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Nick Cunningham

Nick Cunningham

Nick Cunningham is an independent journalist, covering oil and gas, energy and environmental policy, and international politics. He is based in Portland, Oregon. 

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Lack Of Alternatives Sees EU Sign New Russian Gas Deals

Lack Of Alternatives Sees EU Sign New Russian Gas Deals

Several recent gas deals will tie Russia and Germany closer together.

Russia’s Gazprom announced an agreement on asset swaps with European partners including OMV, BASF, E.ON, and Royal Dutch Shell. The deals will kick start the Nord Stream gas pipeline expansion and also give Gazprom a greater presence in Europe, while giving several European companies assets inside Russia.

For example, Austrian-based OMV will receive a 24.98 percent in two fields in Russia in exchange for the “participating interest in OMV.”

“This Agreement is another step closer to the cooperation with Gazprom along the entire value chain. We purchase Russian gas for our European customers. Together we contribute to the security of supply by implementing the Nord Stream II project. In addition, right now we are broadening our trust-based partnership for producing natural gas in Siberia,” said Rainer Seele, the Chairman of the OMV Executive Board. Related: The Mirage Of An Iranian Oil Bonanza

Gazprom also announced asset swaps with BASF, a deal that had first been announced in 2013 but was put on ice after the deterioration in relations following the crisis in Ukraine. But the two sides now plan on completing the swap. Gazprom will gain control of Wingas GmbH, a gas storage and trading entity based in Germany. Wingas services the Czech Republic, Austria, and Germany, supplying wholesale and retail natural gas.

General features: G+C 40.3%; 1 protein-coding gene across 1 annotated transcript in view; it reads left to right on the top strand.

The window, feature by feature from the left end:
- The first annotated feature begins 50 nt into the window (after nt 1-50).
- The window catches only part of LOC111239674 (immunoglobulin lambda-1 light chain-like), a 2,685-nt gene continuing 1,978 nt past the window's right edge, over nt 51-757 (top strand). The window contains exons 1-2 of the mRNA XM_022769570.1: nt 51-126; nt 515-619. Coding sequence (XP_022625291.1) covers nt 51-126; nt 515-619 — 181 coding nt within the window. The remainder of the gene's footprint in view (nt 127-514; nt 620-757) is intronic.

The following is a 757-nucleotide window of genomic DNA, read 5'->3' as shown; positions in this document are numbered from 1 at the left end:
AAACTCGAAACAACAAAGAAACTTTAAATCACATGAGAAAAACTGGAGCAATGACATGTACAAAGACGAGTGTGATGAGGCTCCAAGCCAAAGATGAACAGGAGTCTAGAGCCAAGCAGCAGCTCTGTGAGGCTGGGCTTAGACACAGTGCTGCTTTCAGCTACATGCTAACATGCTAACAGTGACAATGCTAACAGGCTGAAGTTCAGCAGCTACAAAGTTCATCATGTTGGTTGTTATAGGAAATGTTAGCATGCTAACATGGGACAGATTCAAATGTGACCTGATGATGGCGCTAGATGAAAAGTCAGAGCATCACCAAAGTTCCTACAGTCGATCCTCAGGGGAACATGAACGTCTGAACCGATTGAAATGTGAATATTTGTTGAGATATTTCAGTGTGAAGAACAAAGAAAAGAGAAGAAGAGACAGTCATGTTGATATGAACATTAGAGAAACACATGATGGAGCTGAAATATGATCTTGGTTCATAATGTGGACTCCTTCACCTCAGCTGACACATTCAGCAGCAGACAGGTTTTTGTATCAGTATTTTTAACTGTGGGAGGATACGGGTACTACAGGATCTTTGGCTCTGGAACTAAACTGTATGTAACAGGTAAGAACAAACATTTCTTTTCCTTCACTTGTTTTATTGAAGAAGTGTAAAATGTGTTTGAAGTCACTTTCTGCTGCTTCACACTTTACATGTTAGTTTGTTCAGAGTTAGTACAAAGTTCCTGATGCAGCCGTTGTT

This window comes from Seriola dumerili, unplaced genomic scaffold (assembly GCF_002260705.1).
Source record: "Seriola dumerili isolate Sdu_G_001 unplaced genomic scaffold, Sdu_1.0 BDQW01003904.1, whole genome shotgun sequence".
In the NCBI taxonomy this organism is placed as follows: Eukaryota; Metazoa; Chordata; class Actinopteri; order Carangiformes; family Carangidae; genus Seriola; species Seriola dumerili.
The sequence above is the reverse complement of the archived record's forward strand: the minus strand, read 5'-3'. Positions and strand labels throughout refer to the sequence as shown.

In exchange for Gazprom getting a stronger foothold in Europe, Wintershall, a subsidiary of BASF, will take a position in natural gas fields in Siberia. Gazprom will also take a 50 percent stake in a North Sea oil and gas project owned by Wintershall.

The most newsworthy item was the announcement of the Nord Stream pipeline expansion. The Nord Stream Pipeline allows for Russian natural gas to reach Western Europe, bypassing Ukraine. A third and fourth line of the pipeline system will be added by 2019, doubling Nord Stream’s capacity to 110 billion cubic meters per year (bcm/y). Gazprom will have a 51 percent stake in the joint venture, which is called “New European Pipeline,” followed by smaller stakes held by E.ON (10 percent), Shell (10 percent), OMV (10 percent) Wintershall (10 percent), and Engie (9 percent). Related: Why Did Oil Prices Just Jump By 27 Percent In 3 Days?

The pipeline has been contentious for several reasons. First, it will expand Russia’s ability to export natural gas to Europe without needing to transit the gas through Ukraine. For European policymakers worried about steady gas supplies without interruption, that is a good thing. But it also frees Russia’s hand to meddle in Ukraine, which clearly does not align with the stated strategic objectives of the European Union.